Helping low-income children means helping their families

Helping low-income children means helping their families

- in Fitzsimon File

PV-TomV

A new report about child and family poverty from the Annie E. Casey Foundation ought to be required reading for new and returning state lawmakers and Governor Pat McCrory and his staff ought to take a long hard look at it too.

It reminds us that twenty-six percent of children in North Carolina live in poverty. For children of color, the poverty rate is 40 percent.  That’s shocking, but not news. Those shameful statistics were already out there, though somehow were not part of the debate in the recent election.

The new report, “Creating Opportunity for Family; A Two-Generation Approach,” powerfully makes the often forgotten point that to help low-income kids, you must help their families too.

There are 358,000 low-income families in North Carolina and in half of them no parent has a full-time, year-round job.  And many that do are paid by the hour with no sick leave, no family leave, no way to get their child to a doctor or an after-school counseling session without losing pay or even putting their job at risk. 

And it’s even tougher for poor families with young children. The report finds that there are more  than 400,000 children in North Carolina age 5 and under in low-income families and 18 percent of their parents report that issues with child care affected their employment.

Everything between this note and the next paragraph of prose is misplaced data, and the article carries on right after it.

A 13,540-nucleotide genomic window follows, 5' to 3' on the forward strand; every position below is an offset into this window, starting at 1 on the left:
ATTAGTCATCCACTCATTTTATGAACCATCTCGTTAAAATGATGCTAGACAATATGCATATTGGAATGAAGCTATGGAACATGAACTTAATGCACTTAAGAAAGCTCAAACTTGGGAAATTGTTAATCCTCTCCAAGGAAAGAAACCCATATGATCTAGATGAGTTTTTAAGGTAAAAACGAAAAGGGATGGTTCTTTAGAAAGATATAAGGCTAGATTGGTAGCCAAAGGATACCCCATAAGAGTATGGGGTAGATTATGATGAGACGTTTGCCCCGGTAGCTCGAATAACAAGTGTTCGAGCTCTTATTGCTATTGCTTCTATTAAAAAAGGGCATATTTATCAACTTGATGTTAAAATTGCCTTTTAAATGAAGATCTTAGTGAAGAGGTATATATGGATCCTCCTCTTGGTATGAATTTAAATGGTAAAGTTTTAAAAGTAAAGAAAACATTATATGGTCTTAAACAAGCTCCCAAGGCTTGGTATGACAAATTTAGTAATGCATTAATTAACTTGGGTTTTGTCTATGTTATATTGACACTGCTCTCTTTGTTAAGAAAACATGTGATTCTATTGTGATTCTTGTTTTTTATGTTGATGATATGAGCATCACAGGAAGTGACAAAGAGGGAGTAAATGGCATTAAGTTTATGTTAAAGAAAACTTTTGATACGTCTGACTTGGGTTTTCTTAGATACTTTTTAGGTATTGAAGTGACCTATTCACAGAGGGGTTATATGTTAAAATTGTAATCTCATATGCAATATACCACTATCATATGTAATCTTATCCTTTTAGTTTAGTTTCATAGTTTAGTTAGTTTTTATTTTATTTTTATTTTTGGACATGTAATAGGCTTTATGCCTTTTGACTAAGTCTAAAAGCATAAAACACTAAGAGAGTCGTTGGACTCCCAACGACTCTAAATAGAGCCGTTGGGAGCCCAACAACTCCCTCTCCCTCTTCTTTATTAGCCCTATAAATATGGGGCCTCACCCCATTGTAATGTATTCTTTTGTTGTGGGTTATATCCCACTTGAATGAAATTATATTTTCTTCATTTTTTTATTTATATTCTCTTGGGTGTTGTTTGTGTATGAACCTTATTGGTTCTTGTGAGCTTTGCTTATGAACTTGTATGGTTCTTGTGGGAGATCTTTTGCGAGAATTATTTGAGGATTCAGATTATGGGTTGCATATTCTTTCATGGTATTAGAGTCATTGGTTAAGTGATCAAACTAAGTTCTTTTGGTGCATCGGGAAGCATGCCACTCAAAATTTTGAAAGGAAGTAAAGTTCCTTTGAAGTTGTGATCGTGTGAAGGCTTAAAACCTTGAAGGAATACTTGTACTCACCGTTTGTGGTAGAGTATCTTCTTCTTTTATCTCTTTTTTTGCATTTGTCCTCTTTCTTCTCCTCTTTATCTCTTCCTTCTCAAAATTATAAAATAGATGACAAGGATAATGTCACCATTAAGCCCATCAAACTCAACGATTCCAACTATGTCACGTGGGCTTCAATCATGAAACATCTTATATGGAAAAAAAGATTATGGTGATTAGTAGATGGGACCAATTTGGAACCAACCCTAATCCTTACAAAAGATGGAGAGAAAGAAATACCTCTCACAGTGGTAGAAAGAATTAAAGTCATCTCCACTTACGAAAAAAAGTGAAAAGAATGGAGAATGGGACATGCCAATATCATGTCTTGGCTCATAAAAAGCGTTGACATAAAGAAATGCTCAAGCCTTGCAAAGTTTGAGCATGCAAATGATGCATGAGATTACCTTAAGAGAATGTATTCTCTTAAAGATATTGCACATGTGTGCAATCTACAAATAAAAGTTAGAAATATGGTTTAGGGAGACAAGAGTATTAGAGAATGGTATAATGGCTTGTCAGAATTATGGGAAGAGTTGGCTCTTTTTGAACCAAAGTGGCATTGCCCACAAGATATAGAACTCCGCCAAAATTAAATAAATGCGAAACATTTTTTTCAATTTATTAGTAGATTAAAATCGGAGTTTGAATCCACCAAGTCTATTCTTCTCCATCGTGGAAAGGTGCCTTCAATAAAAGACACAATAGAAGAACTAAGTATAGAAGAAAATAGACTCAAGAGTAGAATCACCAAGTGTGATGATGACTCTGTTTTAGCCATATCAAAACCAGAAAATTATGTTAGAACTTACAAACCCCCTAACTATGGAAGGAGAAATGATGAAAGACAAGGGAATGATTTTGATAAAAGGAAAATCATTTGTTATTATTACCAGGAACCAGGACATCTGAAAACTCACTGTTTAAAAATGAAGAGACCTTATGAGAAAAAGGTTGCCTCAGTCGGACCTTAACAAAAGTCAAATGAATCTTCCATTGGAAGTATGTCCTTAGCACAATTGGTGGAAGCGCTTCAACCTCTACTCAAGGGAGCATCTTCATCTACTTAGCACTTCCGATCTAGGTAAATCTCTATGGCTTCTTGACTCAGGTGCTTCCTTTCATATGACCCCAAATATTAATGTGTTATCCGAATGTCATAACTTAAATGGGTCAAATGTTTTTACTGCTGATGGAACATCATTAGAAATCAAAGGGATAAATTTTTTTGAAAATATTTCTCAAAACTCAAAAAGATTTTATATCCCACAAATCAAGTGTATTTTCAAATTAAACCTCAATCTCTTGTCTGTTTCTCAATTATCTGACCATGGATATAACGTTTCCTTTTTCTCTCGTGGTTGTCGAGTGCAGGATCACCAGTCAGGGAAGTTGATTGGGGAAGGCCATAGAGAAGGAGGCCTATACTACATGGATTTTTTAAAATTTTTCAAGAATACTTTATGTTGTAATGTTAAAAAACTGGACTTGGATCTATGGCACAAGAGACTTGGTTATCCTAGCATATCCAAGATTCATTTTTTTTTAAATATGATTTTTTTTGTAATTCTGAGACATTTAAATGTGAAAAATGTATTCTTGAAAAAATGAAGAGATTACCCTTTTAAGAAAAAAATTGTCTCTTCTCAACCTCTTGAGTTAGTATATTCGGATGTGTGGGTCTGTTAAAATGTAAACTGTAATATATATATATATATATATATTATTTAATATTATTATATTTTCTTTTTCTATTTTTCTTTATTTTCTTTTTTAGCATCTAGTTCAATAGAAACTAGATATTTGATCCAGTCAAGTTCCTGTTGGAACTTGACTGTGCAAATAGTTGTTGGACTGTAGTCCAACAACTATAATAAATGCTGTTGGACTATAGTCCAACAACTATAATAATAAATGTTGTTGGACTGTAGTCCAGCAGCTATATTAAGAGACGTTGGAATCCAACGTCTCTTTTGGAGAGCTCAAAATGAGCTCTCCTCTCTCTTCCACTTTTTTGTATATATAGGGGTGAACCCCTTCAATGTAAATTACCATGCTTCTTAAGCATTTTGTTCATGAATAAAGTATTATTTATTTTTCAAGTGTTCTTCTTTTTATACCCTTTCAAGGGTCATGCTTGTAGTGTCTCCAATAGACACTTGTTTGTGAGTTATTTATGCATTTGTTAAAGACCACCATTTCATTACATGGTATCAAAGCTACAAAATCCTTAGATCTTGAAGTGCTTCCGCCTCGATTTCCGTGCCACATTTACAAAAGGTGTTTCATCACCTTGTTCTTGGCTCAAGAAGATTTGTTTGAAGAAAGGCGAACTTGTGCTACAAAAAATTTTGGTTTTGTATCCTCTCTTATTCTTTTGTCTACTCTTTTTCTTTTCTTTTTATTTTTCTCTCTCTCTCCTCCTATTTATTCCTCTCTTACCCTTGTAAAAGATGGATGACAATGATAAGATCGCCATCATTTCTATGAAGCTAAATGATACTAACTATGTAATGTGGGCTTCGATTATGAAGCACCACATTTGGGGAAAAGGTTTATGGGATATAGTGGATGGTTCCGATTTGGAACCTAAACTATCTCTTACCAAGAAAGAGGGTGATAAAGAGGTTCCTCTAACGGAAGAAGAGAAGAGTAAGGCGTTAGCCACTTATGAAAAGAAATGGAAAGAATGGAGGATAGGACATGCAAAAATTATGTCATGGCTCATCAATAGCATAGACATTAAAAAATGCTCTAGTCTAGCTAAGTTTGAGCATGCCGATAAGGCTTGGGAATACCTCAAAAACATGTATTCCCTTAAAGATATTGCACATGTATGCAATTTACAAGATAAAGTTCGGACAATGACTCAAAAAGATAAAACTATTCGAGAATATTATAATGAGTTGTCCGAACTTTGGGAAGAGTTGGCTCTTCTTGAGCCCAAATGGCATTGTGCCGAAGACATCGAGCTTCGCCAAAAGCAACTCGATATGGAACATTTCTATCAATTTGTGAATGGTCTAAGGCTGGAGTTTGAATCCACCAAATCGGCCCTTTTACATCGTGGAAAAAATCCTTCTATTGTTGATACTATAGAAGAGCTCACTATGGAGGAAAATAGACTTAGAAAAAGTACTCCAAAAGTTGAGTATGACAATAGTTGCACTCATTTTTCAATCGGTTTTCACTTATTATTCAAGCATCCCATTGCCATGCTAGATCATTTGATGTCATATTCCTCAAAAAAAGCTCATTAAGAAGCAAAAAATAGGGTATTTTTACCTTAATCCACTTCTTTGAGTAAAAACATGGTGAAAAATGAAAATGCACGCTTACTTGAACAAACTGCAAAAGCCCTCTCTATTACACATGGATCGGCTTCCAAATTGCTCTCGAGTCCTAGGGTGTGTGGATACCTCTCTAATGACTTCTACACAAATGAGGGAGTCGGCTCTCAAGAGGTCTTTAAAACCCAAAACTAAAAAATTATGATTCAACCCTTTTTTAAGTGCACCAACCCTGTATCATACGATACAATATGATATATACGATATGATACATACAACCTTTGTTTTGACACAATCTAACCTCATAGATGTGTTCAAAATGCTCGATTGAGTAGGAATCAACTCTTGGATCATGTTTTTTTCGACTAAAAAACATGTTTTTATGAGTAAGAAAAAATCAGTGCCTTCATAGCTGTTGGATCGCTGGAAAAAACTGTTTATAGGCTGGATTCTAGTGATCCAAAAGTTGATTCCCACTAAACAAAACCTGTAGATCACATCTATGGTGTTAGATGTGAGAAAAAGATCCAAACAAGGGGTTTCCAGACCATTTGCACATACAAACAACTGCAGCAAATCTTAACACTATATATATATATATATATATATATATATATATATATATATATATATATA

State lawmakers made things worse in that regard last session, changing the eligibility guidelines to make 12,000 low-income children no longer eligible for a child care subsidy. The justification was to reduce the waiting list to serve the poorest children by ignoring thousands of other low-income kids.

The other choice was to increase funding for the program to help more children, not fewer, but tax cuts and other priorities were apparently more important.

Almost a third of young kids in low-income families are at risk for developmental delays, yet the General Assembly keeps slashing early childhood programs that can help and offering fewer at-risk kids the chance to enroll in NC PreK which increases their chances of succeeding in school.

In 79 percent of the poor families, no parent has at least an associate degree.  That means low-wage and unsteady work is all that is available if they are fortunate enough to find work at all.

Last year the General Assembly ended the state Earned Income Tax Credit that helps low-wage workers and their families. It was part of “tax reform” that gave corporations a huge tax break and millionaires a $10,000 windfall, costing the state at least $704 million this year.

That’s a lot of day care subsidies and PreK slots and tax credits for hard-working low-income families.

Expanding Medicaid would help too and Governor McCrory and outgoing House Speaker Thom Tillis seem to finally be realizing that it makes sense, though Senate President Pro Tem Phil Berger shows no sign of softening his rigid ideological opposition to expansion, no matter how many families and children it would help and how many jobs it would create.

And then there’s education, where to no one’s surprise, low income students often struggle because of hurdles their poverty creates. Yet cuts continue to teacher assistants and school counselors. Teachers have larger classes and fewer people to support their students.

It’s not only a scandal that 26 percent of our state’s children live in poverty–with thousands more in families with meager incomes just above the arbitrary line—it’s the defining issue of our time.

The most well-known publication of the Annie E. Casey Foundation is called Kids Count. This latest report makes it clear that families count too.

Now if we can only get our policymakers to understand that and start doing something about it instead of making things worse.